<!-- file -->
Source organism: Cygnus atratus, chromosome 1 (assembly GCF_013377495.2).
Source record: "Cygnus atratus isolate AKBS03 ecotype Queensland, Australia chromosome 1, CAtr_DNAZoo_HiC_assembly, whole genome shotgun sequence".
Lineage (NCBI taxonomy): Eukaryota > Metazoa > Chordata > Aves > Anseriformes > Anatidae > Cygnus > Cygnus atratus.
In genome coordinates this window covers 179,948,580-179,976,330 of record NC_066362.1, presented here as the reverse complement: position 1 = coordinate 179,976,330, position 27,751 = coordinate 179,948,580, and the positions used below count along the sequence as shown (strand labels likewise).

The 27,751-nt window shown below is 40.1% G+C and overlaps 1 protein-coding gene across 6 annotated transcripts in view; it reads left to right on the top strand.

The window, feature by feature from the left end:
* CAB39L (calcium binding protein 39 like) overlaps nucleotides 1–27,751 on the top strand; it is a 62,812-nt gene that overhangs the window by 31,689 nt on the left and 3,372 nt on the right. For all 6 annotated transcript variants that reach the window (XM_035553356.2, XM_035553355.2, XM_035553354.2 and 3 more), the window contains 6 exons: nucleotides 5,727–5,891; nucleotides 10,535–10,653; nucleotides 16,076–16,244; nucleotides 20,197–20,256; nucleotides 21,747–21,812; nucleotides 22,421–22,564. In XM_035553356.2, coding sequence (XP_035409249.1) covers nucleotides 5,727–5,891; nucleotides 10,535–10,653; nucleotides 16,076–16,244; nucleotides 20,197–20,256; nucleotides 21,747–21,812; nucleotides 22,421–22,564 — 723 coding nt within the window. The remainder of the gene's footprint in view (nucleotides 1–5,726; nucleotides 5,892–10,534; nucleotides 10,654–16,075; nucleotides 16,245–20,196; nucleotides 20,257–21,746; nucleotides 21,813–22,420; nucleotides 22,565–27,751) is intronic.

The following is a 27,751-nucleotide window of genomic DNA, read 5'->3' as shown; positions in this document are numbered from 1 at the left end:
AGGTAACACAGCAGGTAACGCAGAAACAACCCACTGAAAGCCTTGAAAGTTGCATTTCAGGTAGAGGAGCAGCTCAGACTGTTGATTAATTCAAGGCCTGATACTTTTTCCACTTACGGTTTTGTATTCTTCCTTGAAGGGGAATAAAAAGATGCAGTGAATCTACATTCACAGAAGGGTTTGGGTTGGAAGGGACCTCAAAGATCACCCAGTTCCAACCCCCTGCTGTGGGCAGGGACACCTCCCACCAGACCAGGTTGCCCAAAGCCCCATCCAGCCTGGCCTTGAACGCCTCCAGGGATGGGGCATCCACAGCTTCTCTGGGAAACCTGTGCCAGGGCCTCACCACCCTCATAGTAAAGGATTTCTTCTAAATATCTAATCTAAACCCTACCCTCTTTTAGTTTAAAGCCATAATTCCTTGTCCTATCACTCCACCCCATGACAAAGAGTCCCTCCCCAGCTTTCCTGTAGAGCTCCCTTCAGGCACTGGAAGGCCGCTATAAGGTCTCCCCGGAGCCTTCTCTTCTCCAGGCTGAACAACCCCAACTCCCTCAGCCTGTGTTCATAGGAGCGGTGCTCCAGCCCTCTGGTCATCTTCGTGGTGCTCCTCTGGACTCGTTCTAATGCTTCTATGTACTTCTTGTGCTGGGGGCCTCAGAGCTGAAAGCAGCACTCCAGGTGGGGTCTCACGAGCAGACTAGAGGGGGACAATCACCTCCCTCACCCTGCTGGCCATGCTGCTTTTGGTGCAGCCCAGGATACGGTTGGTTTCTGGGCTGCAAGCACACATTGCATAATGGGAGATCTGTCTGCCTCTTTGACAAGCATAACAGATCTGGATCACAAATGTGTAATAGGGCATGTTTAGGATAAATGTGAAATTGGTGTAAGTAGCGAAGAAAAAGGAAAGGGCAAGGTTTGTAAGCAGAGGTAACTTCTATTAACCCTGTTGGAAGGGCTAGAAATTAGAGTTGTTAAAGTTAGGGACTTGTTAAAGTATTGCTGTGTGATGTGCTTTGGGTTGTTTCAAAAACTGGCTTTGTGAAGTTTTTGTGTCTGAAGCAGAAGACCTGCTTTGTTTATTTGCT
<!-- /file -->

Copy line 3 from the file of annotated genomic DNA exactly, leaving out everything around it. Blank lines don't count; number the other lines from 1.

Lineage (NCBI taxonomy): Eukaryota > Metazoa > Chordata > Aves > Anseriformes > Anatidae > Cygnus > Cygnus atratus.